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Friday, October 29, 1999 Published at 16:58 GMT 17:58 UK

French flair meets All Black might

Reaching new heights: France hope to create a major upset

Even the most ardent optimist would find it hard to back France when they take on World Cup favourites New Zealand in their semi-final at Twickenham on Sunday.

The All Blacks have looked unstoppable in most phases of play and at every stage of the tournament, while the French have looked disorganised and out-of-sorts against the weakest of opponents.

The two teams' journey to the semi-finals could hardly have been more different.

Short work

The All Blacks are the reigning Tri-Nations champions - a record 28-7 loss to Australia notwithstanding - and progressed through the group stages of the World Cup undefeated, recording hard-fought victories over England and Tonga before handing a 101-3 pasting to Italy.

[ image: Philippe Bernat-Salles: Mission impossible]
Philippe Bernat-Salles: Mission impossible
They also made short work of a typically pugnacious Scotland in the quarter-finals last weekend, cruising past the Five Nations champions despite the overwhelming atmosphere of Murrayfield and the best attentions of the elements.

By contrast, France took the Five Nations wooden spoon before slumping to a summer friendly defeat to tiny Tonga.

Fortunately for the French, they enjoyed probably the easiest route to the semi-finals in World Cup history, but they made even that look difficult.

In the group stage they scraped past Canada and Fiji and were hardly convincing against the minnows of Namibia. Their last-eight match confrontation with surprise quarter-finalists Argentina was an end-to-end thriller that owed much to the Gallic disregard for defence in favour of all-out attack.

The Lomu problem

Defence is one element they cannot neglect when they take on the frighteningly potent attacking force of the All Black back line. The skills of Jeff Wilson, Christian Cullen, Tana Umaga and, of course, Jonah Lomu can prize apart even the staunchest lines - and nobody would accuse the French of being staunch.

[ image: Jonah Lomu can prize apart any defence]
Jonah Lomu can prize apart any defence
Marking Lomu is the comparatively diminutive Philippe Bernat-Salles, who explained his philosophy for taking on the big man: "I'll just have to jump on him and call my mates to the rescue because one man is not usually enough to bring him down."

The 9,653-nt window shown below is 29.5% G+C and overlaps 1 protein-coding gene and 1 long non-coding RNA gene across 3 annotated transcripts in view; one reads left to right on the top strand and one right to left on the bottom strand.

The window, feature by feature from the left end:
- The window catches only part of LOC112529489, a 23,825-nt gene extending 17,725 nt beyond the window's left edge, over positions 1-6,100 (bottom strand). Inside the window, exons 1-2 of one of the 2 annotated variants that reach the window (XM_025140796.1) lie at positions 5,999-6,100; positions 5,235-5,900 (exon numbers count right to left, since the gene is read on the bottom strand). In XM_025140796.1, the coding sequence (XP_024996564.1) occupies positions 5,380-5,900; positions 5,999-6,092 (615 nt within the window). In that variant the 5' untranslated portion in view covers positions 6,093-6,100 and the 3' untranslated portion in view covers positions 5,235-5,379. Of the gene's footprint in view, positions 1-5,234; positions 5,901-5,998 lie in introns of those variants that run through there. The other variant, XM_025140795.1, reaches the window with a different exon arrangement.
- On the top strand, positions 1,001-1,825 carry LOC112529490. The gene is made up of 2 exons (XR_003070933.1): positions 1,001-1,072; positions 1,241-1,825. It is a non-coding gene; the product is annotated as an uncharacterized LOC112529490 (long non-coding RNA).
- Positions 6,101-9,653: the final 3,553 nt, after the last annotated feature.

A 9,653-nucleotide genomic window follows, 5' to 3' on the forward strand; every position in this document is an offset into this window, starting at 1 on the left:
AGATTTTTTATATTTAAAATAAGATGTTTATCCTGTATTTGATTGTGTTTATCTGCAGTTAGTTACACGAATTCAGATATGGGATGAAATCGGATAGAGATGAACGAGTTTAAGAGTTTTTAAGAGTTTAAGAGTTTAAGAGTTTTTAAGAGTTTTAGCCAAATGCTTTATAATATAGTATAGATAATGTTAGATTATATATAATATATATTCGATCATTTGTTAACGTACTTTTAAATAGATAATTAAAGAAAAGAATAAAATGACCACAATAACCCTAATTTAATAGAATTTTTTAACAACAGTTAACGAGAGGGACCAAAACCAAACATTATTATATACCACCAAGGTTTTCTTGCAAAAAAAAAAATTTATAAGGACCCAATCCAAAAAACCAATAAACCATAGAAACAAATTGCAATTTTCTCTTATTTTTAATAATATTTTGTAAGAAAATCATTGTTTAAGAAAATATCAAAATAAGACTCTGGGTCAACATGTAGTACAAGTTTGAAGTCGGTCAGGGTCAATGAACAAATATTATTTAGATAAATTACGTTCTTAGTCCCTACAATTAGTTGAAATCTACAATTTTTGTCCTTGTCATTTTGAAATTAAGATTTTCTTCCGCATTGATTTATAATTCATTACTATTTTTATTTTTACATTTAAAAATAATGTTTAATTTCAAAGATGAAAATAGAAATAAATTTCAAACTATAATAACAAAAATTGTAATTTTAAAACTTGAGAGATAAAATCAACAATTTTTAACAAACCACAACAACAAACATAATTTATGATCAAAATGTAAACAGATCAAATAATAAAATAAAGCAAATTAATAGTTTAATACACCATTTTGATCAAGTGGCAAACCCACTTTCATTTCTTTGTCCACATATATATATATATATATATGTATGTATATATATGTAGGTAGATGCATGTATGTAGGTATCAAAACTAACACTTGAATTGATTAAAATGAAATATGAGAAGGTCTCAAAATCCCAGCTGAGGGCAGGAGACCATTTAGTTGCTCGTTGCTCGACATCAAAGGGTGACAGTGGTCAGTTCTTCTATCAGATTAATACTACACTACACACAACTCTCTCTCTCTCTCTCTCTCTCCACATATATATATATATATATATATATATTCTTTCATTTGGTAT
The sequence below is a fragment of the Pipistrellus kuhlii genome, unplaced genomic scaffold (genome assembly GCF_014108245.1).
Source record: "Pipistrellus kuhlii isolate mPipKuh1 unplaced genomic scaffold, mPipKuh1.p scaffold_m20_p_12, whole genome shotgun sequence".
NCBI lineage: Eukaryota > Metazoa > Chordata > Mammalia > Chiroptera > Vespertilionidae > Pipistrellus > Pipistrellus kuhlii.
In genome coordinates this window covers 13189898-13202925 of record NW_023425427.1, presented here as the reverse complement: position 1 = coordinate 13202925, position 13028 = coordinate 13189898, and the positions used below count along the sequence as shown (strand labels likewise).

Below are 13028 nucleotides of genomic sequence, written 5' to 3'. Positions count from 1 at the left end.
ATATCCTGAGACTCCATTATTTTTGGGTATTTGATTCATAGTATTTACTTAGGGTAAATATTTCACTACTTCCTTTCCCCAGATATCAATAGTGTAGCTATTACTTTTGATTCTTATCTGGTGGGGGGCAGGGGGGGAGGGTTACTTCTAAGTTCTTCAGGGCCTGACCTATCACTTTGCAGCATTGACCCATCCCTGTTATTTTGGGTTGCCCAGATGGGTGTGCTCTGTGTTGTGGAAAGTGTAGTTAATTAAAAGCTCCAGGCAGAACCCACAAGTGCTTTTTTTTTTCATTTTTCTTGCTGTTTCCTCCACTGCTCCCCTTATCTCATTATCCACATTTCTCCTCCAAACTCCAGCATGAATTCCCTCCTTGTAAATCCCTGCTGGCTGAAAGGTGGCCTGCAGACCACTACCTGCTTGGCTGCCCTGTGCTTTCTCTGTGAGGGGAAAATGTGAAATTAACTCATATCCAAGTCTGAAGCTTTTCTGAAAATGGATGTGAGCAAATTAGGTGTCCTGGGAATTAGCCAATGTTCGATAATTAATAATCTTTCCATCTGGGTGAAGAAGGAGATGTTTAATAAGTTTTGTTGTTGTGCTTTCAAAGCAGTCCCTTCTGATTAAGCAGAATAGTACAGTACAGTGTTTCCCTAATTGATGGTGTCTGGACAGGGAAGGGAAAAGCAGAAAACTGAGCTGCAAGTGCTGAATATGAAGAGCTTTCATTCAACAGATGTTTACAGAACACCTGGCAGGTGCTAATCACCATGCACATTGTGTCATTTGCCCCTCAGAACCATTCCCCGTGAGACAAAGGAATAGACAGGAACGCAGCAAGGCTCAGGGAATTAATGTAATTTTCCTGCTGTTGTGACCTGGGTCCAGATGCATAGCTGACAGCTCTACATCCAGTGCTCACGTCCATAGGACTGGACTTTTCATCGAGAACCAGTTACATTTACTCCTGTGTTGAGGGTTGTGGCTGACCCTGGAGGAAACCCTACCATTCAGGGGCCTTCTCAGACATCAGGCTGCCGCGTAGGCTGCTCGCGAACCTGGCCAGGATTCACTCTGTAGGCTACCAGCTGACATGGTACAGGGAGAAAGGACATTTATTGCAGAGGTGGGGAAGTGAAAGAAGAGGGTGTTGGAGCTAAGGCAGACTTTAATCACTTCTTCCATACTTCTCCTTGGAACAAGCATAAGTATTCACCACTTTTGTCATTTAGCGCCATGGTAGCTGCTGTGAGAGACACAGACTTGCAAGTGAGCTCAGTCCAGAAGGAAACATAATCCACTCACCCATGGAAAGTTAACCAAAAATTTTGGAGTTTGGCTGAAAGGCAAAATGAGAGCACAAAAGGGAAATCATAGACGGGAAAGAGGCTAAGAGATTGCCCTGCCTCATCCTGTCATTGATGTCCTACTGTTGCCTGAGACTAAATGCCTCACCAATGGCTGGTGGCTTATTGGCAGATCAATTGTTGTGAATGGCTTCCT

And it is not as if they can take solace in the possible absence of star New Zealand fly-half Andrew Mehrtens. Even if he fails to recover from a bruised knee in time for the match, his understudy Tony Brown would make it into most international line-ups as an automatic first choice.

Ominously, the All Blacks have made an unforced change, dropping scrum-half Justin Marshall for attacking reserve Byron Kelleher, suggesting they intend to run at the French.

Coach John Hart confirmed that Kelleher's selection was a tactical choice.

"He was the best option for this particular game," he said.

The last time the two sides met, New Zealand piled 54 points on France, although both sides will know that there is a massive difference between a friendly and a World Cup semi-final.

Size and technique

France manager Jo Maso said: "We have started a new adventure with this World Cup and what happened before does not count.

[ image: Strike force: Tana Umaga in training]
Strike force: Tana Umaga in training
"If we did not have a belief that we can beat them, there would be no point in even going out there to play the match."

Similarly, Hart said: "I expect the French to be hugely fired up for this game. I think they will come out and throw everything at us.

"They have got the size and the technique. It's going to be an interesting day at the office."

France are the only northern hemisphere side still in the World Cup. They are also the only team from north of the equator to have won a series against New Zealand and if they fire on the day, they could cause the All Blacks all sorts of problems.


New Zealand:15 Jeff Wilson; 14 Tana Umaga, 13 Christian Cullen, 12 Alama Ieremia, 11 Jonah Lomu; 10 Andrew Mehrtens or Tony Brown, 9 Byron Kelleher; 8 Taine Randell (captain), 7 Josh Kronfeld, 6 Reuben Thorne, 5 Robin Brooke, 4 Norm Maxwell, 3 Craig Dowd, 2 Anton Oliver, 1 Carl Hoeft.
Replacements: 16 Daryl Gibson, 17 Tony Brown or Bruce Reihana, 18 Justin Marshall, 19 Andrew Blowers, 20 Royce Willis, 21 Kees Meeuws, 22 Mark Hammett.

France: 15 Xavier Garbajosa; 14 Philippe Bernat-Salles, 13 Richard Dourthe, 12 Emile Ntamack, 11 Christophe Dominici; 10 Christophe Lamaison, 9 Fabien Galthie; 8 Christophe Juillet, 7 Olivier Magne, 6 Marc Lievremont, 5 Fabien Pelous, 4 Abdel Benazzi, 3 Franck Tournaire, 2 Raphael Ibanez (captain), 1 Cedric Soulette.
Replacements: 16 Ugo Mola, 17 Stephane Glas, 18 Stephane Castaignede, 19 Arnaud Costes, 20 Olivier Brozet, 21 Pieter de Villiers, 22 Marc de Maso.

Referee: Jim Fleming (Scotland).

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